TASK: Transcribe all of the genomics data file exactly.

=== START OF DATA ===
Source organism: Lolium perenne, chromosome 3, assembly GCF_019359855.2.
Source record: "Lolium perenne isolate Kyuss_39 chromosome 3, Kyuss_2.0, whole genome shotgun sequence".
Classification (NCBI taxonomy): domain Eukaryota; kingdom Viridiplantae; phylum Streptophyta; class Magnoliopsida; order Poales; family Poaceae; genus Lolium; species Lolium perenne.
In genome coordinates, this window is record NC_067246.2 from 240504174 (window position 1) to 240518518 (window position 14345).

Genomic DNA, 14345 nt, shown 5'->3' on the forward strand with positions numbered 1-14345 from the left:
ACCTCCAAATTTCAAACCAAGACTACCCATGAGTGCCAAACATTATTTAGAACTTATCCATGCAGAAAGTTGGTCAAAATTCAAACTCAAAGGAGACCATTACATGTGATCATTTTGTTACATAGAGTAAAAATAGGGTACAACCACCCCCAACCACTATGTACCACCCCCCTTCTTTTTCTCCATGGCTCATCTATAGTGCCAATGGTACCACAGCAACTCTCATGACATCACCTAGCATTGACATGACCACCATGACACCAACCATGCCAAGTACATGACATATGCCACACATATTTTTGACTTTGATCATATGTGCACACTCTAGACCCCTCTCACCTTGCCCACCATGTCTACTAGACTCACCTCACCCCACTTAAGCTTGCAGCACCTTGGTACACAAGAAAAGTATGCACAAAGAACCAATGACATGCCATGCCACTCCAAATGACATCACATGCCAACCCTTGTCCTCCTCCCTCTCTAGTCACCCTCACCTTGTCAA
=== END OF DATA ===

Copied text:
Source organism: Lolium perenne, chromosome 3, assembly GCF_019359855.2.
Source record: "Lolium perenne isolate Kyuss_39 chromosome 3, Kyuss_2.0, whole genome shotgun sequence".
Classification (NCBI taxonomy): domain Eukaryota; kingdom Viridiplantae; phylum Streptophyta; class Magnoliopsida; order Poales; family Poaceae; genus Lolium; species Lolium perenne.
In genome coordinates, this window is record NC_067246.2 from 240504174 (window position 1) to 240518518 (window position 14345).

Genomic DNA, 14345 nt, shown 5'->3' on the forward strand with positions numbered 1-14345 from the left:
ACCTCCAAATTTCAAACCAAGACTACCCATGAGTGCCAAACATTATTTAGAACTTATCCATGCAGAAAGTTGGTCAAAATTCAAACTCAAAGGAGACCATTACATGTGATCATTTTGTTACATAGAGTAAAAATAGGGTACAACCACCCCCAACCACTATGTACCACCCCCCTTCTTTTTCTCCATGGCTCATCTATAGTGCCAATGGTACCACAGCAACTCTCATGACATCACCTAGCATTGACATGACCACCATGACACCAACCATGCCAAGTACATGACATATGCCACACATATTTTTGACTTTGATCATATGTGCACACTCTAGACCCCTCTCACCTTGCCCACCATGTCTACTAGACTCACCTCACCCCACTTAAGCTTGCAGCACCTTGGTACACAAGAAAAGTATGCACAAAGAACCAATGACATGCCATGCCACTCCAAATGACATCACATGCCAACCCTTGTCCTCCTCCCTCTCTAGTCACCCTCACCTTGTCAA